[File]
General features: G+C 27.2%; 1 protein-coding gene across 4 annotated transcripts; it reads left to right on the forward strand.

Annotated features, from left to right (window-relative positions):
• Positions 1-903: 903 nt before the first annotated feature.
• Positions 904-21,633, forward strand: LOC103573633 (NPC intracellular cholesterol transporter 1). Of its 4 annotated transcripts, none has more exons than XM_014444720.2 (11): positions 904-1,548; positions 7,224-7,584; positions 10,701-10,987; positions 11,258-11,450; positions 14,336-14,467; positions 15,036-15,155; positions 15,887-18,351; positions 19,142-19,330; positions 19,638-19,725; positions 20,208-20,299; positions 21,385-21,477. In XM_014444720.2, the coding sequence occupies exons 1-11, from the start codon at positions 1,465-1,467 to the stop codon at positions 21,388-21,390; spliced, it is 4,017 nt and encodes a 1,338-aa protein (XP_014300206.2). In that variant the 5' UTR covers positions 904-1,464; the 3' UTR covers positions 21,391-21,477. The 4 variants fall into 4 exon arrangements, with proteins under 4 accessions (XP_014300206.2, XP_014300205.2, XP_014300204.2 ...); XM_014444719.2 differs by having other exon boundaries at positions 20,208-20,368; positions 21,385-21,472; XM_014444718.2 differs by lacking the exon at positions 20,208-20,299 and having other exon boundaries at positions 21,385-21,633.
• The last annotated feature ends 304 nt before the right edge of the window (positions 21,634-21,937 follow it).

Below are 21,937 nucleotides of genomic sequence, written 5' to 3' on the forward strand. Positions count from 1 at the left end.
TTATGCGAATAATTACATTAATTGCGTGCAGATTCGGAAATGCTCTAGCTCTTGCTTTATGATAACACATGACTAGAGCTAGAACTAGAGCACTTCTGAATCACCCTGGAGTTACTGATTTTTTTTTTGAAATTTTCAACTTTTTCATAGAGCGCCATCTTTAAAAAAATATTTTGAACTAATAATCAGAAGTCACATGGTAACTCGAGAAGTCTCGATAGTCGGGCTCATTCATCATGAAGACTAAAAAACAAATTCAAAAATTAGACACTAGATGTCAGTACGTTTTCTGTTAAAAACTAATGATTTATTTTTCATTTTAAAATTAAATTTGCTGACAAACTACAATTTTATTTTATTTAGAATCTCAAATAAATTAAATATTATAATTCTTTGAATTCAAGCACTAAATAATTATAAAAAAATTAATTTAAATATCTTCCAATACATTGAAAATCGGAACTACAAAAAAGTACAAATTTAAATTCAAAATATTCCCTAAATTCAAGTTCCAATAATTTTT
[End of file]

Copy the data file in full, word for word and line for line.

General features: G+C 27.2%; 1 protein-coding gene across 4 annotated transcripts; it reads left to right on the forward strand.

Annotated features, from left to right (window-relative positions):
• Positions 1-903: 903 nt before the first annotated feature.
• Positions 904-21,633, forward strand: LOC103573633 (NPC intracellular cholesterol transporter 1). Of its 4 annotated transcripts, none has more exons than XM_014444720.2 (11): positions 904-1,548; positions 7,224-7,584; positions 10,701-10,987; positions 11,258-11,450; positions 14,336-14,467; positions 15,036-15,155; positions 15,887-18,351; positions 19,142-19,330; positions 19,638-19,725; positions 20,208-20,299; positions 21,385-21,477. In XM_014444720.2, the coding sequence occupies exons 1-11, from the start codon at positions 1,465-1,467 to the stop codon at positions 21,388-21,390; spliced, it is 4,017 nt and encodes a 1,338-aa protein (XP_014300206.2). In that variant the 5' UTR covers positions 904-1,464; the 3' UTR covers positions 21,391-21,477. The 4 variants fall into 4 exon arrangements, with proteins under 4 accessions (XP_014300206.2, XP_014300205.2, XP_014300204.2 ...); XM_014444719.2 differs by having other exon boundaries at positions 20,208-20,368; positions 21,385-21,472; XM_014444718.2 differs by lacking the exon at positions 20,208-20,299 and having other exon boundaries at positions 21,385-21,633.
• The last annotated feature ends 304 nt before the right edge of the window (positions 21,634-21,937 follow it).

Below are 21,937 nucleotides of genomic sequence, written 5' to 3' on the forward strand. Positions count from 1 at the left end.
TTATGCGAATAATTACATTAATTGCGTGCAGATTCGGAAATGCTCTAGCTCTTGCTTTATGATAACACATGACTAGAGCTAGAACTAGAGCACTTCTGAATCACCCTGGAGTTACTGATTTTTTTTTTGAAATTTTCAACTTTTTCATAGAGCGCCATCTTTAAAAAAATATTTTGAACTAATAATCAGAAGTCACATGGTAACTCGAGAAGTCTCGATAGTCGGGCTCATTCATCATGAAGACTAAAAAACAAATTCAAAAATTAGACACTAGATGTCAGTACGTTTTCTGTTAAAAACTAATGATTTATTTTTCATTTTAAAATTAAATTTGCTGACAAACTACAATTTTATTTTATTTAGAATCTCAAATAAATTAAATATTATAATTCTTTGAATTCAAGCACTAAATAATTATAAAAAAATTAATTTAAATATCTTCCAATACATTGAAAATCGGAACTACAAAAAAGTACAAATTTAAATTCAAAATATTCCCTAAATTCAAGTTCCAATAATTTTT